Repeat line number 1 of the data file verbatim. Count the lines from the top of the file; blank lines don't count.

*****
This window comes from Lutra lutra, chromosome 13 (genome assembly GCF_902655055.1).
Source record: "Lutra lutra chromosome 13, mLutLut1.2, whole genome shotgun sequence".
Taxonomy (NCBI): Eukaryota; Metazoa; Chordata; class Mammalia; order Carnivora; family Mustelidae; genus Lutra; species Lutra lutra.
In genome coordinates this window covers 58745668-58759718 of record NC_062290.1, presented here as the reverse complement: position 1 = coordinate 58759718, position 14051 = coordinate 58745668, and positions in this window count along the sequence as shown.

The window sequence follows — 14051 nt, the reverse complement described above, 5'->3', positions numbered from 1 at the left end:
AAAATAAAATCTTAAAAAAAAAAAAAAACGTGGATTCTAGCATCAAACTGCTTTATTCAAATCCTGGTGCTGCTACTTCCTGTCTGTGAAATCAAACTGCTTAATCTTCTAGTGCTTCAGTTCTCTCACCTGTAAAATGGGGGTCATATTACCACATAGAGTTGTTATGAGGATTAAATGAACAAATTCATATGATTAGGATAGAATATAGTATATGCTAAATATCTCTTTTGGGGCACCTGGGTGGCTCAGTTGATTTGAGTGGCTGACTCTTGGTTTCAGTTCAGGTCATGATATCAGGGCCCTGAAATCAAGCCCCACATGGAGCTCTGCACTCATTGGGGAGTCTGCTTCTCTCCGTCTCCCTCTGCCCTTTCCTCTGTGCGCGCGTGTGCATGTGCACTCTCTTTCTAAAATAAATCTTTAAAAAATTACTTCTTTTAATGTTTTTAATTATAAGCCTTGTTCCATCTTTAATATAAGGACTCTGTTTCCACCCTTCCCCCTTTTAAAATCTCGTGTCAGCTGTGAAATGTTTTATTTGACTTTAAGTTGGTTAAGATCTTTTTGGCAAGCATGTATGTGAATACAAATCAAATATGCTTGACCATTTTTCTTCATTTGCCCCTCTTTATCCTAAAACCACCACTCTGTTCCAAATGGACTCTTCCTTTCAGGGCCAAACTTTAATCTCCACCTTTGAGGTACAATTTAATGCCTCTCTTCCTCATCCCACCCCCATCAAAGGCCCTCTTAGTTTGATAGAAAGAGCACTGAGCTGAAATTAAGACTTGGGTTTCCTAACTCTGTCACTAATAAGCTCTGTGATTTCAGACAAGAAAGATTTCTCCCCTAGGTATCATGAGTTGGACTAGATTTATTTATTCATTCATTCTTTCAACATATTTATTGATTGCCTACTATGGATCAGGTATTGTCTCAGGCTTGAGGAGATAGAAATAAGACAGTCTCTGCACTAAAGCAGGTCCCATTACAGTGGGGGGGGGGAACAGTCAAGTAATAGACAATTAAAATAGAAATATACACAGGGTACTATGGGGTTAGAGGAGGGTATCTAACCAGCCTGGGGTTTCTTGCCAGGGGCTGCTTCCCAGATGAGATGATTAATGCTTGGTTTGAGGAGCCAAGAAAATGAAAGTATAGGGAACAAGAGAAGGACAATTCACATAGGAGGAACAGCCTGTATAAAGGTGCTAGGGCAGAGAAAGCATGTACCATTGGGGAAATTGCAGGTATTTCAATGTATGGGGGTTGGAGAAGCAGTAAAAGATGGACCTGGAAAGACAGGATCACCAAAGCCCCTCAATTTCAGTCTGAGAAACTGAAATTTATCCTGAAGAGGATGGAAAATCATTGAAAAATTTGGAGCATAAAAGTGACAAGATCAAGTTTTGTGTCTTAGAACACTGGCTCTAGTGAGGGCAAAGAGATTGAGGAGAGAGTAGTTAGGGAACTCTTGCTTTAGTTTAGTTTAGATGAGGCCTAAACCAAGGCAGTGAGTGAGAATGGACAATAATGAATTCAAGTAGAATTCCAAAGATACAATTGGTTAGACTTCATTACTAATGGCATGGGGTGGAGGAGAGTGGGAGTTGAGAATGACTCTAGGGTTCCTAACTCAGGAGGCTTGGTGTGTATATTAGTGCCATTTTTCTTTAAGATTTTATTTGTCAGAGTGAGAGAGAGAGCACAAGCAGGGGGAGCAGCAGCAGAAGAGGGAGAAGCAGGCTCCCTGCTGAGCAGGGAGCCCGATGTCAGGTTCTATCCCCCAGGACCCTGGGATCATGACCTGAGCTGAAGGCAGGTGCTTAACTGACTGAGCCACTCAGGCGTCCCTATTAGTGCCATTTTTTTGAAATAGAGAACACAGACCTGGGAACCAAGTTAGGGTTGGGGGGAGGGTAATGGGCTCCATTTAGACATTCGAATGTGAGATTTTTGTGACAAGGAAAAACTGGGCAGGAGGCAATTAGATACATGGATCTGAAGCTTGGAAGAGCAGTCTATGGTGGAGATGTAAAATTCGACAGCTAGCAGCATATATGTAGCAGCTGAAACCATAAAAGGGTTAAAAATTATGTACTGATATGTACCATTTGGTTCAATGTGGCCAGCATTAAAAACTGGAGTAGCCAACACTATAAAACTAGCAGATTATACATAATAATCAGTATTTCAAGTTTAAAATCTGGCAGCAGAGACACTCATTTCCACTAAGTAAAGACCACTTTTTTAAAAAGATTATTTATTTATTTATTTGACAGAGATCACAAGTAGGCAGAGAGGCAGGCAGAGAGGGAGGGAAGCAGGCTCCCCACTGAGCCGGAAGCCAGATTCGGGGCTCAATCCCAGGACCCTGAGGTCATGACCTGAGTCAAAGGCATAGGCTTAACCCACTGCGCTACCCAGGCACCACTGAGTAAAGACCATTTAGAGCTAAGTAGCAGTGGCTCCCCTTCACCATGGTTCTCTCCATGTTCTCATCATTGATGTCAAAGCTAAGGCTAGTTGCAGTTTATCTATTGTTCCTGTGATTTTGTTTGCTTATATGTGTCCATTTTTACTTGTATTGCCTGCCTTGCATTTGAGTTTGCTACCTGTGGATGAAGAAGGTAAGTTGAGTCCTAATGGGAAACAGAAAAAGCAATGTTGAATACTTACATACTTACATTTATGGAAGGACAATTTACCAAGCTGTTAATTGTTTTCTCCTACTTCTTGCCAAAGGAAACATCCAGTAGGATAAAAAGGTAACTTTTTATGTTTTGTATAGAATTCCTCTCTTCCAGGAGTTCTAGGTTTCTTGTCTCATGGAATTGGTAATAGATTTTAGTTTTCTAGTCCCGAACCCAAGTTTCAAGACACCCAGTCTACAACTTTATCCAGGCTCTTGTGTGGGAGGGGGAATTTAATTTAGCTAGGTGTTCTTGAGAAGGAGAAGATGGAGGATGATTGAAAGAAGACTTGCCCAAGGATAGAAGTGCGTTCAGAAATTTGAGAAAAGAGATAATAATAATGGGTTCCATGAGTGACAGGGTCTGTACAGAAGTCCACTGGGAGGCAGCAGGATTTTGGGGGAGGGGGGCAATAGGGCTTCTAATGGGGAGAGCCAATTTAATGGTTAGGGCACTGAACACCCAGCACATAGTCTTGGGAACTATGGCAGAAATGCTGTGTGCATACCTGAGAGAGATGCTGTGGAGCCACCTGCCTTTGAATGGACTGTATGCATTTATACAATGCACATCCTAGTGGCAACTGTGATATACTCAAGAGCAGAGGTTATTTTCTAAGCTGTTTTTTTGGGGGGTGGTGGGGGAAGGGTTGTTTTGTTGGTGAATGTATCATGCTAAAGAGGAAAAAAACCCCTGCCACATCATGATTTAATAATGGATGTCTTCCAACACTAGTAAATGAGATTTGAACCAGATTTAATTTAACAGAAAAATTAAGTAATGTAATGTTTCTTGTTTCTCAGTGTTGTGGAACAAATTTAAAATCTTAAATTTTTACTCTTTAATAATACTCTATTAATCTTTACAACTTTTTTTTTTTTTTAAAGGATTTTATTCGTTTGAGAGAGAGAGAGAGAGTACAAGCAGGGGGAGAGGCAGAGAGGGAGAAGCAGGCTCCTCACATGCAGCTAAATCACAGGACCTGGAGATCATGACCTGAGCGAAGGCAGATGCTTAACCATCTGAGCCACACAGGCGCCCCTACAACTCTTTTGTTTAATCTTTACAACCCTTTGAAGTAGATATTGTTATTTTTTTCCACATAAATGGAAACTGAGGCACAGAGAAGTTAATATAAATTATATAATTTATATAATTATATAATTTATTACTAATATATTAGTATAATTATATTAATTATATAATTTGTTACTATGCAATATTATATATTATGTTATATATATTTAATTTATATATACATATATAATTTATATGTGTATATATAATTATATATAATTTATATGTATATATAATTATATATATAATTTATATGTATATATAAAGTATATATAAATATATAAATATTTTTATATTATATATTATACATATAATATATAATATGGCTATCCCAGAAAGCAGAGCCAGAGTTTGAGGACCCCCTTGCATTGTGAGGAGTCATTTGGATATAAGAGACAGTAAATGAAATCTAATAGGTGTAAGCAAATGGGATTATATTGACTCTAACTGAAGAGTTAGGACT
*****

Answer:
This window comes from Lutra lutra, chromosome 13 (genome assembly GCF_902655055.1).